Leaves are thought to be the primary carbon source for reproduction in plants, so a positive relationship between vegetative size and reproductive output is expected, establishing a trade-off between time to reproduction and reproductive output. A common response to higher temperatures due to climate changes is the induction of earlier transition into reproduction. Thus, in annual plants, earlier transition into flowering can potentially constrain plant size and reduce seed production. However, trade-offs between early reproduction and fitness are not always observed, suggesting mechanisms to escape the constraints of early flowering do exist. Here, we test whether inflorescence photosynthesis contribution to the reproductive output of Arabidopsis thaliana can offset the cost of early reproduction. We followed the development, growth rate and fitness of 15 accessions, and removed all rosette leaves at flowering (prior to the completion of inflorescence development or any fruit production) in half of the plants to determine the ability of inflorescences to maintain fitness in the absence of leaves. Although leaf removal significantly reduced fruit number, seed weight and plant height, even the most severely impacted accessions maintained 35% of their fitness with the inflorescence as the sole photosynthetic organ; and some accessions experienced no reduction in fitness. Differences between accessions in their ability to maintain fitness after leaf removal is best explained by earlier flowering time and the ability to maintain as many or more branches after leaf removal as in the control treatment. Although earlier flowering does constrain plant vegetative size, we found that inflorescence photosynthesis can significantly contribute to seed production, explaining why early flowering plants can maintain high fitness despite a reduction in vegetative size. Thus, plants can be released from the usually assumed trade-offs associated with earlier reproduction, and selection on inflorescence traits can mediate the impact of climate change on phenology.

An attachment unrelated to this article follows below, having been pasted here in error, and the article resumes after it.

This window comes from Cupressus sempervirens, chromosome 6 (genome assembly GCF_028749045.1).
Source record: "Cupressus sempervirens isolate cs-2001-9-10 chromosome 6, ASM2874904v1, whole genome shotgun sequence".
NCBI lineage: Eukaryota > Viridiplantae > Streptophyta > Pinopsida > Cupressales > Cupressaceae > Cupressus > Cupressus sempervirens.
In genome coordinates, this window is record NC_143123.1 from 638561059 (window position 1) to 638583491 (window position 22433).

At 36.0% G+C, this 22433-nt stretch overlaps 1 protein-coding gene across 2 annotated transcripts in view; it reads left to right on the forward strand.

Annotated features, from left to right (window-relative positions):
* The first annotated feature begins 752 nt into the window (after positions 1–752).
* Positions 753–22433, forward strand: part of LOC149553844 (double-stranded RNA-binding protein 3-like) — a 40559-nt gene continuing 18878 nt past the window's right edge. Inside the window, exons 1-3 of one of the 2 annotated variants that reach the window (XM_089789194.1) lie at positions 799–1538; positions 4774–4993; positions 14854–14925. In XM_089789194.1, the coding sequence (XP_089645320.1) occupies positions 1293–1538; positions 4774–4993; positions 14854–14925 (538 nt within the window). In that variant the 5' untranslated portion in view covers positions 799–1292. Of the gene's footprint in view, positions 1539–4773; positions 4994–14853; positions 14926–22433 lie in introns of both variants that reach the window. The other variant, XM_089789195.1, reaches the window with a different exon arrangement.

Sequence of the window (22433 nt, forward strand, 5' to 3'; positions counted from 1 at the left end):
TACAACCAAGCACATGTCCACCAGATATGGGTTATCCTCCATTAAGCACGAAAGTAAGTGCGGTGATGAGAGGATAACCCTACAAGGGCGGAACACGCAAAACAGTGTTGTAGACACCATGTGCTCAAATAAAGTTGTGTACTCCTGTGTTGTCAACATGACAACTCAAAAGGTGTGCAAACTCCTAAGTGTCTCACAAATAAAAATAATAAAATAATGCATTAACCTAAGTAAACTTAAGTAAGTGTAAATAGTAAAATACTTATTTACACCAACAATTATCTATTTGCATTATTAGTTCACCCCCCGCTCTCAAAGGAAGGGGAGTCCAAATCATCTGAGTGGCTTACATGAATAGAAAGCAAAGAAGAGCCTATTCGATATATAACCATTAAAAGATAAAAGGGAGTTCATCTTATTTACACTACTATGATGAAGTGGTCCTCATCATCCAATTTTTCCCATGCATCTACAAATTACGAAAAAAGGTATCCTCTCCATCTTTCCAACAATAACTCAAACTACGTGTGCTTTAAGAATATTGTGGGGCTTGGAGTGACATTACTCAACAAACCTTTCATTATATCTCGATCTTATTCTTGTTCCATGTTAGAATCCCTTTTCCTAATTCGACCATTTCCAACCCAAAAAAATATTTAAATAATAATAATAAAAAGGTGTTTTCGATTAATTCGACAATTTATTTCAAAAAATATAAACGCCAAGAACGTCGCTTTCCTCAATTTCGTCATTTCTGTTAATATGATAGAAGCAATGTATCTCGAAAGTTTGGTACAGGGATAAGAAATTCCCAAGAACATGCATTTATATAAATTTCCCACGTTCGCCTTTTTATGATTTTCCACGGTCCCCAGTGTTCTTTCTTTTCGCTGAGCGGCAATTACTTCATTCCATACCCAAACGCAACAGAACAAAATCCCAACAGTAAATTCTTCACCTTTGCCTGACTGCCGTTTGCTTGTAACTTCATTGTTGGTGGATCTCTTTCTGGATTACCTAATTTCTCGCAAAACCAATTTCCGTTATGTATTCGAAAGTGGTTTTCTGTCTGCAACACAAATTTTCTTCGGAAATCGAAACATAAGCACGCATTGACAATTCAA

ASJC Scopus subject areas
- Biochemistry, Genetics and Molecular Biology(all)
- Agricultural and Biological Sciences(all)